The Magic Behind Pulled Pork—What is the Right Temperature?

Smoke the pork

If you love to order pulled pork in restaurants, but have never tried your hand at making your own, now is the best time to start. Fortunately for home chefs, this prospect is nowhere near as daunting as it may seem from the outside. On the contrary, a batch of slow-cooked pork is an excellent option for large gatherings, as the process is largely hands-off. It can also be taken care of well in advance, which leaves the chef plenty of time to mingle and receive compliments on the mouthwatering results of their work.

To begin, purchase a good supply of high-quality pork butt (it may also be labeled as “Boston butt”) from a butcher you trust. This well-marbled cut is the ideal choice for pulled pork. Despite the name, it doesn’t come from the rear end of the animal at all—it’s actually located on the upper shoulder, so bone-in cuts may contain the blade (or shoulder) bone.

Located just below the Boston butt is the picnic shoulder (also known as a “picnic ham”), which contains the shank (or “hock”) bone. This cut also makes delicious pulled pork, and it requires less butchering than the Boston butt, which means it’s also less expensive. On the downside, the meat contains more bone and sinew, thereby requiring a longer cooking time, but the end result will be meaty and flavorful nonetheless, and possibly heartier than what you’re used to if you frequent Southern barbecue institutions.

Whatever you do, don’t be tempted to use a simple pork loin roast. While these cuts make delicious dinner roasts, they’re too lean to give your pulled pork the juicy texture that serves as the hallmark of the dish. Your guests will be tempted to mask the dryness by drenching the meat with barbecue sauce, but that won’t be enough to mask the sawdust-like consistency.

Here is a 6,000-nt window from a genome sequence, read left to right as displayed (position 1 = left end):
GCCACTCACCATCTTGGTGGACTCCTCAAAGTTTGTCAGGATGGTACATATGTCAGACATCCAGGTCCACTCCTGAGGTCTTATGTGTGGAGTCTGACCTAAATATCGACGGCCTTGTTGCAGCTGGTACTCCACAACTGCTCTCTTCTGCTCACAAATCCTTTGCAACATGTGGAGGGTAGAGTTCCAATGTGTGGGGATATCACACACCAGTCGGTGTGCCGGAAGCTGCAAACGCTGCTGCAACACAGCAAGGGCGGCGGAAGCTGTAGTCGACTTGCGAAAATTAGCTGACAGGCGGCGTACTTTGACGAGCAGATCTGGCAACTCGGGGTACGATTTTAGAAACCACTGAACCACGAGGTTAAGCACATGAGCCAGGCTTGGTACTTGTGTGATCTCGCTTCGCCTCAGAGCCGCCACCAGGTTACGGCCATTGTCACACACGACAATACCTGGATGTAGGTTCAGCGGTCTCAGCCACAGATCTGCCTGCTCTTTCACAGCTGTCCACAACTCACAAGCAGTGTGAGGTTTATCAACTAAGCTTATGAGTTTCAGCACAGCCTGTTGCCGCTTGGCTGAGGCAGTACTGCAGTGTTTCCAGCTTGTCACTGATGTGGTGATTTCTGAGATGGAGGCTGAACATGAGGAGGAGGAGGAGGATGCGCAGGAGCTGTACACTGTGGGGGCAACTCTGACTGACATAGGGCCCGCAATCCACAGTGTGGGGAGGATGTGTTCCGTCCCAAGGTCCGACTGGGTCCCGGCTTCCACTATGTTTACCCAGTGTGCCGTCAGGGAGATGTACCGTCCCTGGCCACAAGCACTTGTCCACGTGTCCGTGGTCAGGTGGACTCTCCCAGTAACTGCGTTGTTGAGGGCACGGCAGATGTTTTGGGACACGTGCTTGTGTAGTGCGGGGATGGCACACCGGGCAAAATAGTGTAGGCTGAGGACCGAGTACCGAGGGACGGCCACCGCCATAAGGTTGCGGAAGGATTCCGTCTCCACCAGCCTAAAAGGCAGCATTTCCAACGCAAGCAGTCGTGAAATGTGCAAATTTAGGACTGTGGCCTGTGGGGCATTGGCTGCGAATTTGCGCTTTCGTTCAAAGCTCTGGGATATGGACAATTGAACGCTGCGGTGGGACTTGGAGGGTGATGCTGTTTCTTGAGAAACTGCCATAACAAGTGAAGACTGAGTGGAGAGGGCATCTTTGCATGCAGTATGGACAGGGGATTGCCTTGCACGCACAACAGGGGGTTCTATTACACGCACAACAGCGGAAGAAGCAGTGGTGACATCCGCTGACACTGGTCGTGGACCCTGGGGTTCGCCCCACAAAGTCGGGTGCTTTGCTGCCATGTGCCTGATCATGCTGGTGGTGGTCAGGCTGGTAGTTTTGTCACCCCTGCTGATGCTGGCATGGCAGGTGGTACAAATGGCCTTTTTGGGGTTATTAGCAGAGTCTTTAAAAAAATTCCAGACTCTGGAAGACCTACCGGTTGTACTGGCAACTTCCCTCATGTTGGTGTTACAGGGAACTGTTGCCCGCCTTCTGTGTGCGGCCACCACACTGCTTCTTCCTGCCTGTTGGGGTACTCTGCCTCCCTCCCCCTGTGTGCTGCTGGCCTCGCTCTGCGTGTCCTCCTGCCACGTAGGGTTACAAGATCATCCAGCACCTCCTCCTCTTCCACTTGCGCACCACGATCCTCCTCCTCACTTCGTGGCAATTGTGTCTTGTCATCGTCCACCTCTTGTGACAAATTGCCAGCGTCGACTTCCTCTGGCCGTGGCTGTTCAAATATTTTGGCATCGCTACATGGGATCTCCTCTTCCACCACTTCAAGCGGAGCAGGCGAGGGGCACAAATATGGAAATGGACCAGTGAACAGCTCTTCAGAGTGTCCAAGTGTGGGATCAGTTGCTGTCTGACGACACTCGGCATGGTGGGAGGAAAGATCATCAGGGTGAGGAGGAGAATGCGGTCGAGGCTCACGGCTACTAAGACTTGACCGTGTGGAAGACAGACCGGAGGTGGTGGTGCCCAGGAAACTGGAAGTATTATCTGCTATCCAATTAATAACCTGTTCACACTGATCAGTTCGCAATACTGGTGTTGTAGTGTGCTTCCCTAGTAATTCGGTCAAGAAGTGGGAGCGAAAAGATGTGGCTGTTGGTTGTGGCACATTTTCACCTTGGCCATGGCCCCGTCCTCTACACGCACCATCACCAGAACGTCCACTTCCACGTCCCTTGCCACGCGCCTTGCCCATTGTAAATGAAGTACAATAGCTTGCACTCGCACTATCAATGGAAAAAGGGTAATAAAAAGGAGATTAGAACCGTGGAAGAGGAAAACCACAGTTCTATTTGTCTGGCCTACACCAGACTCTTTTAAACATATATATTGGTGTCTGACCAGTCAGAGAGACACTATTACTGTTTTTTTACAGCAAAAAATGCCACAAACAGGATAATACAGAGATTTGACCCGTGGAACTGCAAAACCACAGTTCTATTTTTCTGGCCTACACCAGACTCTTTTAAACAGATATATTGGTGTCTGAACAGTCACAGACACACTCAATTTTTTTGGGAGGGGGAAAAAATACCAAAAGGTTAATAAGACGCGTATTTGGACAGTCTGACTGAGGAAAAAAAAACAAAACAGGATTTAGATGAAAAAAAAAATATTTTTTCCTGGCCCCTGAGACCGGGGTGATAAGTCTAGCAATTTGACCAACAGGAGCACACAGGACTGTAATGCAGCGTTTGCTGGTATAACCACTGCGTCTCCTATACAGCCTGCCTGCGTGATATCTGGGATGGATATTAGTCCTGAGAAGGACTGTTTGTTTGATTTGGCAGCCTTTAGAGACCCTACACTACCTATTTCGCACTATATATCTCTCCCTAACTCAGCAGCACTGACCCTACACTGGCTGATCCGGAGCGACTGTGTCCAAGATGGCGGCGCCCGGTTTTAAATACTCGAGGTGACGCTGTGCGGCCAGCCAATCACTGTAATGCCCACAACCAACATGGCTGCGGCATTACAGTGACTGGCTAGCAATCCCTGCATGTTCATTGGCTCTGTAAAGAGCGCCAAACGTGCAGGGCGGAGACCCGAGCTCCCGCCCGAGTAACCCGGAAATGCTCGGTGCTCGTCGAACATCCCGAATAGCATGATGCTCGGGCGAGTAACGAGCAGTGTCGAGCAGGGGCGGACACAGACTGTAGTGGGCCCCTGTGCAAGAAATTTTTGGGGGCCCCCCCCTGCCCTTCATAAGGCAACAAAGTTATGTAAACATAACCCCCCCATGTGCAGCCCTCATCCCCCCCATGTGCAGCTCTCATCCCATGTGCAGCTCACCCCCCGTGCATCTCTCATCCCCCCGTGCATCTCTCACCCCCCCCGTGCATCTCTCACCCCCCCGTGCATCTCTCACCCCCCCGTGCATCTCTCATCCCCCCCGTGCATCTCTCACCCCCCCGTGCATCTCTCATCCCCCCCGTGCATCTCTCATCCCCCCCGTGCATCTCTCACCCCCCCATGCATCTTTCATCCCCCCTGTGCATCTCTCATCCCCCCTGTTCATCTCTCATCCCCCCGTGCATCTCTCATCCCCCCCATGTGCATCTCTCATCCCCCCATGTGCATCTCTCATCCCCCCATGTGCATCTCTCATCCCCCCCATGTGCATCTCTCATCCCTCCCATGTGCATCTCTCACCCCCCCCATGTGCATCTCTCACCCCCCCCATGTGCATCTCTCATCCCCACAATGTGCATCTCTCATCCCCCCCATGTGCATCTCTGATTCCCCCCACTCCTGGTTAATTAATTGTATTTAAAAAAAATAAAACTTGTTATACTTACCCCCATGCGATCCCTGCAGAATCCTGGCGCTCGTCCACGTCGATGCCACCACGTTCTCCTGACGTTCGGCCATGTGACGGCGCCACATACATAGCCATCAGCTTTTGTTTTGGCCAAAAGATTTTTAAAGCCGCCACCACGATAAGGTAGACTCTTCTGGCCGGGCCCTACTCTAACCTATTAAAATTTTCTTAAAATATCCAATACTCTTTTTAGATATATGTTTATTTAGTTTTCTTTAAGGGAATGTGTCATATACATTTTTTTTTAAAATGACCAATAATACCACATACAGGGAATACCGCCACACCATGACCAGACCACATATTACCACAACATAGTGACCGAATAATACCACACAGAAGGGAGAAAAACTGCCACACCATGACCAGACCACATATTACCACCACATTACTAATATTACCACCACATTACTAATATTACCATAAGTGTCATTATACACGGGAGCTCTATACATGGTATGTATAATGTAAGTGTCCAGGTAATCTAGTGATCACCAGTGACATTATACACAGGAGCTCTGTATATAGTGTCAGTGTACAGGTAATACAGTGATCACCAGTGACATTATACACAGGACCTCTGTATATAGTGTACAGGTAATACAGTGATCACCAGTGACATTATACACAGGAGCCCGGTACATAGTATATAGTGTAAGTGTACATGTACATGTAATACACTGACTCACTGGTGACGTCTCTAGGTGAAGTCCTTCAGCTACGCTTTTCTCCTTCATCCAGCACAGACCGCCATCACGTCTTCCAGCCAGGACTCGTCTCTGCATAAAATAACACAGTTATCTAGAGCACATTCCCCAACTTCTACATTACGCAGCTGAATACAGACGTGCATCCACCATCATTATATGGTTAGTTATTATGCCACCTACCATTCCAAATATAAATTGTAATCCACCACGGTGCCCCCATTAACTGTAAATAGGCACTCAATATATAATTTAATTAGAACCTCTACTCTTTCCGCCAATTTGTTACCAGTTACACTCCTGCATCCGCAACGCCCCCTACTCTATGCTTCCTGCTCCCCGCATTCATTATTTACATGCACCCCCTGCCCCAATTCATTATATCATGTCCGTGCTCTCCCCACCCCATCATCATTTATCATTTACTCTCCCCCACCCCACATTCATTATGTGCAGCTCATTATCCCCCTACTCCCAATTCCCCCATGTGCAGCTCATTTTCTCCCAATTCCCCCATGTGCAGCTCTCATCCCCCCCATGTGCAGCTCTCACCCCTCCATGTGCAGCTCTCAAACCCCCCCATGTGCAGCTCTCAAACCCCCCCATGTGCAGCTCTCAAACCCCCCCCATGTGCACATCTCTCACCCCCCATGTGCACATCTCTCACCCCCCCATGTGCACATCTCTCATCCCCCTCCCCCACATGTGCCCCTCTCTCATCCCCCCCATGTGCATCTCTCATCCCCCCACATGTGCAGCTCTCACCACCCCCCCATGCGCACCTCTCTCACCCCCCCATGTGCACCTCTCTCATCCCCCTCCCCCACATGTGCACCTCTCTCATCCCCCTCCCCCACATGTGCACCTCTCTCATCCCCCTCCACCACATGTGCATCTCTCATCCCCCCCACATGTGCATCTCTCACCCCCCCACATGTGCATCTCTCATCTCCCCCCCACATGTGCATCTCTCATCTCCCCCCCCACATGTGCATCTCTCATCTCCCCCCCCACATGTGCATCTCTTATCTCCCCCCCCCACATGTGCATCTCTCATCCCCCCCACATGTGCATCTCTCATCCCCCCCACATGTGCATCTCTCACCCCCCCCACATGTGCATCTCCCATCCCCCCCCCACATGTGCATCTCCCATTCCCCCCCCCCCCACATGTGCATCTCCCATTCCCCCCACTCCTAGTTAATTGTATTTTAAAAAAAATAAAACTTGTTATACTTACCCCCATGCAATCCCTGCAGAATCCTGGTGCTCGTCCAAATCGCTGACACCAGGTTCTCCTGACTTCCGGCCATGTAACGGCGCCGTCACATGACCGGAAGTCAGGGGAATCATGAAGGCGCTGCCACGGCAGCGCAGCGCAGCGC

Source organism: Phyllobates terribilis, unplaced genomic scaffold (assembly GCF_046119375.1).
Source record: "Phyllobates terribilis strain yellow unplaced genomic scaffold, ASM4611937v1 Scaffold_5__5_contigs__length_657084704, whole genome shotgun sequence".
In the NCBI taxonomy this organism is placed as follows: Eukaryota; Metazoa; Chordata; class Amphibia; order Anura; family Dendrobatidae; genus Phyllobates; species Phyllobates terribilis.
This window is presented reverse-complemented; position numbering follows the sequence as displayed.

Pro Tip: Resist the urge to trim all the fat when you’re preparing the pork butt for the smoker or slow cooker. In fact, it’s fine to skip the trimming step altogether—the fat will render during the long, slow cooking process, giving the finished product an unbelievably rich flavor. If there are any large pieces left after cooking, they’re easily found and discarded.

Making Pulled Pork: A Step-by-Step Guide

The key to success is finding the perfect pulled pork temperature—that is, rescuing the meat from the smoker once it’s achieved the correct degree of doneness. While the other steps are important, all your work will be for naught if you don’t get the pulled pork temperature right.

Pro Tip: Remember that it’s better to err on the side of overcooking when it comes to this dish. If the meat hasn’t achieved the proper temperature, it will lack the melt-in-your-mouth tenderness that you’re looking for.

For this easy pulled pork recipe, you’ll need either a smoker or a good quality charcoal grill. If you’re making pulled pork in a slow cooker, ignore the advice regarding wood chips and coal temperatures, and simply cook the pork until it reaches an internal temperature of 195 degrees Fahrenheit. You can still baste it with apple juice as you go along, but there’s obviously no need to wrap the meat in foil to preserve the juices.